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'We Love Them': Trump Tours And Consoles Tornado-Ravaged Tennessee

President Donald Trump speaks with a Putnam County rescue worker as he tours the damage left by the tornadoes in Cookeville, Tenn.
Alex Brandon
President Donald Trump speaks with a Putnam County rescue worker as he tours the damage left by the tornadoes in Cookeville, Tenn.

President Trump touched down Friday in Tennessee, where residents are still sorting through wreckage and seeking to rebuild after a series of deadly tornadoes blew through the state earlier this week. The president landed in Nashville and from there departed by helicopter for Cookeville, in Putnam County, where 18 residents died and dozens more were injured in the destruction Tuesday.

All told across the state, authorities say at least 24 people died in the storms.

"I have a message for the families of those that lost their lives: We love them. They're special people. It's an incredible place — incredible state, tremendous heart," Trump told a news conference Friday in Cookeville, in front of the wreckage of a home. "Already you see people rebuilding."

He was accompanied on his trip to Tennessee by members of the state's congressional delegation, including the state's two Republican senators, Marsha Blackburn and Lamar Alexander. Gov. Bill Lee was there to greet him when he arrived.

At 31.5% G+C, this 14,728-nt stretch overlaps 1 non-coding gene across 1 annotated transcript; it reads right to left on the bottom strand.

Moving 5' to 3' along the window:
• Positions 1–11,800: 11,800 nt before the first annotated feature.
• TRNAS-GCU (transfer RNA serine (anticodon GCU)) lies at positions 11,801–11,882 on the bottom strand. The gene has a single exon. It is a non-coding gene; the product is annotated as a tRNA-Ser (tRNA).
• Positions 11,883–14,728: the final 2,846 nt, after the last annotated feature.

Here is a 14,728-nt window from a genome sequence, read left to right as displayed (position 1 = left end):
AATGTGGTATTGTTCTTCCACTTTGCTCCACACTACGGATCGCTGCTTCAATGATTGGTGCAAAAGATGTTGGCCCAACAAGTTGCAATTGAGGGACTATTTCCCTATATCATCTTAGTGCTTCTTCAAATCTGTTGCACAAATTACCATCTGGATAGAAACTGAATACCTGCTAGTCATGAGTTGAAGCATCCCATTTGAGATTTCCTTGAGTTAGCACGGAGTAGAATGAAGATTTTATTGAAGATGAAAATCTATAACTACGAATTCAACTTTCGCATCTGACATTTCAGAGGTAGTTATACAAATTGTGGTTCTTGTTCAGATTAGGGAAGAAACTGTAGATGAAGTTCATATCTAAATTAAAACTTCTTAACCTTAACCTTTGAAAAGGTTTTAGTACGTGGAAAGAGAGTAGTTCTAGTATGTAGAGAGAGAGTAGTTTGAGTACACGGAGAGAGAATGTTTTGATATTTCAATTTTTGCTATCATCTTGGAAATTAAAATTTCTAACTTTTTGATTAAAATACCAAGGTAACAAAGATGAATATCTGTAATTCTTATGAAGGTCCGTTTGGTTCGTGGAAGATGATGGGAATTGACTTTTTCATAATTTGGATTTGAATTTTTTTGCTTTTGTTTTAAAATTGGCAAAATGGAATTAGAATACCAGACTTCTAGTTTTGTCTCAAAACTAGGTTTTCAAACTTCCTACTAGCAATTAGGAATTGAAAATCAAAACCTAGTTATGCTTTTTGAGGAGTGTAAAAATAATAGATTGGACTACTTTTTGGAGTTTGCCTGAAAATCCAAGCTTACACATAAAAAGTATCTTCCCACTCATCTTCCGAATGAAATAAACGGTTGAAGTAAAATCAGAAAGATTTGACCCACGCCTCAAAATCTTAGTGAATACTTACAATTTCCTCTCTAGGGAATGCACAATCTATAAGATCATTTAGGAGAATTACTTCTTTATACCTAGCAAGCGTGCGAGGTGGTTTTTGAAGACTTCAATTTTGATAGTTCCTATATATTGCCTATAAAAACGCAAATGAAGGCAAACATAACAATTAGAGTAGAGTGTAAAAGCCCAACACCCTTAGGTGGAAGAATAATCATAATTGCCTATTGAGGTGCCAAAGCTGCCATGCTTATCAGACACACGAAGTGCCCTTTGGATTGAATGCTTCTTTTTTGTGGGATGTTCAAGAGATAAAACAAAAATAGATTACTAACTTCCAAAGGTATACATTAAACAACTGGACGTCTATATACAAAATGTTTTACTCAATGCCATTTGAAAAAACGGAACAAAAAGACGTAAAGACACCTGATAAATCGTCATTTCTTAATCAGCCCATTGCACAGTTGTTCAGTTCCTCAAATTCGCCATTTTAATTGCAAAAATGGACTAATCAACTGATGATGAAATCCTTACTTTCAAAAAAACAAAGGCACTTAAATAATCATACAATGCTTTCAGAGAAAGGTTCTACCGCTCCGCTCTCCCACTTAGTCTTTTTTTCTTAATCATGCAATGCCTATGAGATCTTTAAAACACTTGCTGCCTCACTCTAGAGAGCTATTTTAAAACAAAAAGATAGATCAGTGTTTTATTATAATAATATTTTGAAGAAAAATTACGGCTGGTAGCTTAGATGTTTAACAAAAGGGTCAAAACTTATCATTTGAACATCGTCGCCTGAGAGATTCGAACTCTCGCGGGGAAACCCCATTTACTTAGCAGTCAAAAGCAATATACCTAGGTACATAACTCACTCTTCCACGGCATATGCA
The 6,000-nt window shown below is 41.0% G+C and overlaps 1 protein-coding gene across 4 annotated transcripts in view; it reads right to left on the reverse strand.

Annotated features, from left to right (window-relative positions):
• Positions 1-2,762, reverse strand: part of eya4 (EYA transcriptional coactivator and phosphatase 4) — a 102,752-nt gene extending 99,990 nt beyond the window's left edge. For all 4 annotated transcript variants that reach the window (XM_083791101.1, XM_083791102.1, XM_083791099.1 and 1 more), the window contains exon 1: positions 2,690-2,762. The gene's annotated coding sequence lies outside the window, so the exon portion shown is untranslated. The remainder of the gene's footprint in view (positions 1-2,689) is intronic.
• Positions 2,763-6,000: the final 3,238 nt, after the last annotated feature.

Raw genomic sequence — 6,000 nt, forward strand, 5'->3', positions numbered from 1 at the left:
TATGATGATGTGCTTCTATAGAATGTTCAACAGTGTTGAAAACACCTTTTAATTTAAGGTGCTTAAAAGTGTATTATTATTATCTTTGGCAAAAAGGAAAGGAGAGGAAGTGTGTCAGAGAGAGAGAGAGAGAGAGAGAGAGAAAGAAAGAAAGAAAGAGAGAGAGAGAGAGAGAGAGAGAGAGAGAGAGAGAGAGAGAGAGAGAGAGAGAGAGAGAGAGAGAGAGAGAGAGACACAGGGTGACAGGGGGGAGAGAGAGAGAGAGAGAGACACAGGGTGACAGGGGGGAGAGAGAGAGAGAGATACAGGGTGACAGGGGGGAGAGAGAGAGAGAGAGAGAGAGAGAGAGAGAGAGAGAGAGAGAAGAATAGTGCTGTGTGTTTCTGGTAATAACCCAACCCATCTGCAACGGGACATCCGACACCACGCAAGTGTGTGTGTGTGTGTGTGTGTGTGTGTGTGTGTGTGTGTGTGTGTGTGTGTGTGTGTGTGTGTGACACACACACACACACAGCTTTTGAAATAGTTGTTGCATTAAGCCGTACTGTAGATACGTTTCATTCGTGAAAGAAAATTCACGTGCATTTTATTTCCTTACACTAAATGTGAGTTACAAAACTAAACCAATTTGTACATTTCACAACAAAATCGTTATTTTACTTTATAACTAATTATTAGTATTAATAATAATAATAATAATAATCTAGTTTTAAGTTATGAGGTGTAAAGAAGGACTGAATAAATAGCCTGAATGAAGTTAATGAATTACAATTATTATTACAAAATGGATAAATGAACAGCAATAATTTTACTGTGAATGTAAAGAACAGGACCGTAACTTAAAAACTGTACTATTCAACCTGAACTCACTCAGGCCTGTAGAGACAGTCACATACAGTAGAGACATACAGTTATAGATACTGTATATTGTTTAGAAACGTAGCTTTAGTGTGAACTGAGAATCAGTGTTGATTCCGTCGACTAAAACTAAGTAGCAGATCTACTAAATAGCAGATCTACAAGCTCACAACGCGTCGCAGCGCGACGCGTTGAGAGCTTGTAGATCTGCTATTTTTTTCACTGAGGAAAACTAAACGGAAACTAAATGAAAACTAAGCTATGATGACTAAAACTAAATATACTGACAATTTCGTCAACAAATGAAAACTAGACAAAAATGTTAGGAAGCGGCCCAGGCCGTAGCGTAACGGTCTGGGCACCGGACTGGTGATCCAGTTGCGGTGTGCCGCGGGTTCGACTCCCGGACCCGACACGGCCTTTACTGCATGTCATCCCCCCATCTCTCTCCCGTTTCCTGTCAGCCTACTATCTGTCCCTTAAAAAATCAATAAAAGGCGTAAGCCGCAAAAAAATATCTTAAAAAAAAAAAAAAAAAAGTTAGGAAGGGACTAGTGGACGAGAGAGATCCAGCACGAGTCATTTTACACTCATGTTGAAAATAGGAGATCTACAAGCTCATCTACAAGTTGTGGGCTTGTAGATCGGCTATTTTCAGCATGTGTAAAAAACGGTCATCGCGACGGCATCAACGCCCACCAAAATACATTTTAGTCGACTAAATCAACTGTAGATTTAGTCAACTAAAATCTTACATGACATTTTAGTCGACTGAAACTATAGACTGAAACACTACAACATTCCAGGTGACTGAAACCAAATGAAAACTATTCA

"It's been a painful, tragic week for our state," Lee said during the joint news conference with Trump, "but Tennesseans are hopeful."

Cookeville Mayor Ricky Shelton gave NPR's Morning Edition a sense of the aftermath, describing the brutalized landscape that was to greet Trump on Friday.

"You just see the trees are just laying down, houses gone, and all you see is concrete foundations," Shelton said. "Our road crews were having to take heavy equipment to bulldoze our way through these streets, because they were covered in trees and power lines and poles."

As of Thursday, more than 23,000 people in three counties remained without power and Tennessee remained under a state of emergency. Trump freed up federal funds for Putnam, Davidson and Wilson counties by declaring a major disaster in the state.

During the news conference Friday, the president tried to end on a hopeful note, recalling a story he had heard about a boy whom one tornado ripped from his home and deposited a couple of blocks away, relatively unharmed.

"And how did his parents do?" Trump asked the officials standing beside him.

"They were found deceased," came the reply. "He was the only surviving member of the household. Lost his sibling as well."

Copyright 2021 NPR. To see more, visit https://www.npr.org.

Colin Dwyer covers breaking news for NPR. He reports on a wide array of subjects — from politics in Latin America and the Middle East, to the latest developments in sports and scientific research.
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